Today in the United States, about 1,000 entities are validated and certified in TSA’s Certified Cargo Screening Program. These companies are allowed to screen cargo away from the airport, in their facilities, independent locations, or even agricultural fields following strict guidelines imposed and frequently audited by TSA. The barrier to entry is challenging, with the most stringent standards imposed on those enrolled in the program.
In June 2018, TSA recognized the national country security programs (NCSP) of the European Union and 12 other countries as commensurate with its own. Under the NCSP, TSA compares security requirements with volunteer countries, using site visits to validate their use. The program includes airport vulnerability assessments, carrier inspections, and interactions with local government officials. In countries where the TSA has not recognized its security program, TSA security requirements apply to all U.S.-bound cargo.
The cargo technology screening market is estimated to have been valued at $607 million last year. It is expected to reach $832 million by 2024. The market focuses on explosive trace detection, X-ray, and explosive detection systems. Many of these technologies continue to evolve, especially in the passenger and baggage screening environments, with several significant enhancements underway. Most of the revenue generated is from X-ray machinery, which is now able to penetrate objects of significant density from many differing perspectives.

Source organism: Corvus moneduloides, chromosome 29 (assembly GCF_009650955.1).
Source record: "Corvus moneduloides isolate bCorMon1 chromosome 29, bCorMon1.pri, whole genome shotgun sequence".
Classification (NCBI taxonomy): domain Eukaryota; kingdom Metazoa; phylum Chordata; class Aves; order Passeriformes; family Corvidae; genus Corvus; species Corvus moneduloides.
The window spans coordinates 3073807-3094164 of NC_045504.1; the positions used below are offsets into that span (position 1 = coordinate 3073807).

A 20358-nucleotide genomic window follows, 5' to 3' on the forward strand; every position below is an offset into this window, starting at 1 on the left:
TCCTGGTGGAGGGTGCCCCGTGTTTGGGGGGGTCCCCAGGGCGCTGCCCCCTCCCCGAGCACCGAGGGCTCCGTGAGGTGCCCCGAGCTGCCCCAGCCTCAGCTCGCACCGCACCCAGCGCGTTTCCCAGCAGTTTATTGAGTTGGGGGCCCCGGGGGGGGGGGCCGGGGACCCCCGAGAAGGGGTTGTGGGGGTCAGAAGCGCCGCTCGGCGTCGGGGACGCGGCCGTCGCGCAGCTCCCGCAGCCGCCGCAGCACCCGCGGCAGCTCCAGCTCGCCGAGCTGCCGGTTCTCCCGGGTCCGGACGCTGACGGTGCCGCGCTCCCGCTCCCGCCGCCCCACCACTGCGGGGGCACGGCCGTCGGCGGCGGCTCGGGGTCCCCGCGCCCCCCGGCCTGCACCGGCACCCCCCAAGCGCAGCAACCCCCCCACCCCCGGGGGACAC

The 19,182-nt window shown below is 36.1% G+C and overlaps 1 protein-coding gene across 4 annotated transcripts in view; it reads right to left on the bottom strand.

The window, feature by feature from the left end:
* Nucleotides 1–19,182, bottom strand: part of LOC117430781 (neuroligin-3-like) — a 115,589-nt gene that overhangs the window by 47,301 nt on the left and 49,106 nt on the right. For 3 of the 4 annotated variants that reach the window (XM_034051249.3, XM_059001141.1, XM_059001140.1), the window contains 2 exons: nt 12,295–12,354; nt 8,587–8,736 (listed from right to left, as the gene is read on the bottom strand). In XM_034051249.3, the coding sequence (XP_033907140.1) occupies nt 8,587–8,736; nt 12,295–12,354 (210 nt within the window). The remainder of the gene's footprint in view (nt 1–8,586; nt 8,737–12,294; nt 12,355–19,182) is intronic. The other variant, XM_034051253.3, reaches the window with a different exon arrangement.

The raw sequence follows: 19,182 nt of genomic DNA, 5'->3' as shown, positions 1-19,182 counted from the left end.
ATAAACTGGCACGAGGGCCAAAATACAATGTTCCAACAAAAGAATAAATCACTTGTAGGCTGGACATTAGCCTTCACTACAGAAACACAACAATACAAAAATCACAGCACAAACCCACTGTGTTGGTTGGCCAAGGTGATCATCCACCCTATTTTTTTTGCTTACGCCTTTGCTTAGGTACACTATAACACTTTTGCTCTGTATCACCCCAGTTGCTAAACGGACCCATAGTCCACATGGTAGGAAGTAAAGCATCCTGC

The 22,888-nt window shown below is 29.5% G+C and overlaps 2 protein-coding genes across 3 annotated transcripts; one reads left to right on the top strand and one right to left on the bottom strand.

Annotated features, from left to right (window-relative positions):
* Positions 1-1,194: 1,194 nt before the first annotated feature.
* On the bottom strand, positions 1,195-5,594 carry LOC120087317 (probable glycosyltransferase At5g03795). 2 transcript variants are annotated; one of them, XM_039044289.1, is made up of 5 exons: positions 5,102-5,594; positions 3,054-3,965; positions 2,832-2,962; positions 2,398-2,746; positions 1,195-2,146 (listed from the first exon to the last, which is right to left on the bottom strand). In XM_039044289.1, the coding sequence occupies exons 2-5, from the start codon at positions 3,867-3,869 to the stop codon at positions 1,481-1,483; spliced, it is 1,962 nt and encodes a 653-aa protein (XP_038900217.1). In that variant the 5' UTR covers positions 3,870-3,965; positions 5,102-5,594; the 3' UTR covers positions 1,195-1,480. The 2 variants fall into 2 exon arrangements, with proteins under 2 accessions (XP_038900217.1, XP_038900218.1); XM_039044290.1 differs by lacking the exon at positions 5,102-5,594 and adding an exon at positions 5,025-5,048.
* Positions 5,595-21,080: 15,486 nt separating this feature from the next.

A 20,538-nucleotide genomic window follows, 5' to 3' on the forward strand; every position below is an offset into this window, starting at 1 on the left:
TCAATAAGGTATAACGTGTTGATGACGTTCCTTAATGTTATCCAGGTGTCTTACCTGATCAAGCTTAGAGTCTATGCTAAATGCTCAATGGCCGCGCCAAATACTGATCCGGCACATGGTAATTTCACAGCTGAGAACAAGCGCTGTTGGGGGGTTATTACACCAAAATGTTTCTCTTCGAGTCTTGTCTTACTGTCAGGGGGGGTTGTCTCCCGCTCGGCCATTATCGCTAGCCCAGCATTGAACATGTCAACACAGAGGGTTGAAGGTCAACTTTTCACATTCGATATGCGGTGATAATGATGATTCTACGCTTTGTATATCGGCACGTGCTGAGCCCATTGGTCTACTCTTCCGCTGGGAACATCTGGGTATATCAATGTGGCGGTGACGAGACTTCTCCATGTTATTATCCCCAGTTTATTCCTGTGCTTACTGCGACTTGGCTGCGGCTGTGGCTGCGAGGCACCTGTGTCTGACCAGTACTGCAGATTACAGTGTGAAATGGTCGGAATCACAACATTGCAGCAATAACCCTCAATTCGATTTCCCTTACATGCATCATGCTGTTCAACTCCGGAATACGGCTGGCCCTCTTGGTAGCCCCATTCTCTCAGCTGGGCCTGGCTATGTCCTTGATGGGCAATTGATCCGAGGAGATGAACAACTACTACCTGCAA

Technology companies known to serve the cargo screening include L-3 Security & Detection Services, American Science and Engineering, Rapiscan, Morpho Detection, Astrophysics, Armstrong Monitoring, and Smiths Detection, to name a few.
Unlike passenger baggage, we all know that cargo comes in various shapes, sizes, and densities, requiring a more creative, risk-based, multilevel approach to physical screening. Commodities including human remains, dense objects, live animals, and some pallets may not be suitable for screening technologies better suited for suitcases. Yet, the mandate requires that such items be screened for explosives before transport on a passenger flight. Therefore, TSA has employed an effective, low-tech solution to a highly sophisticated challenge.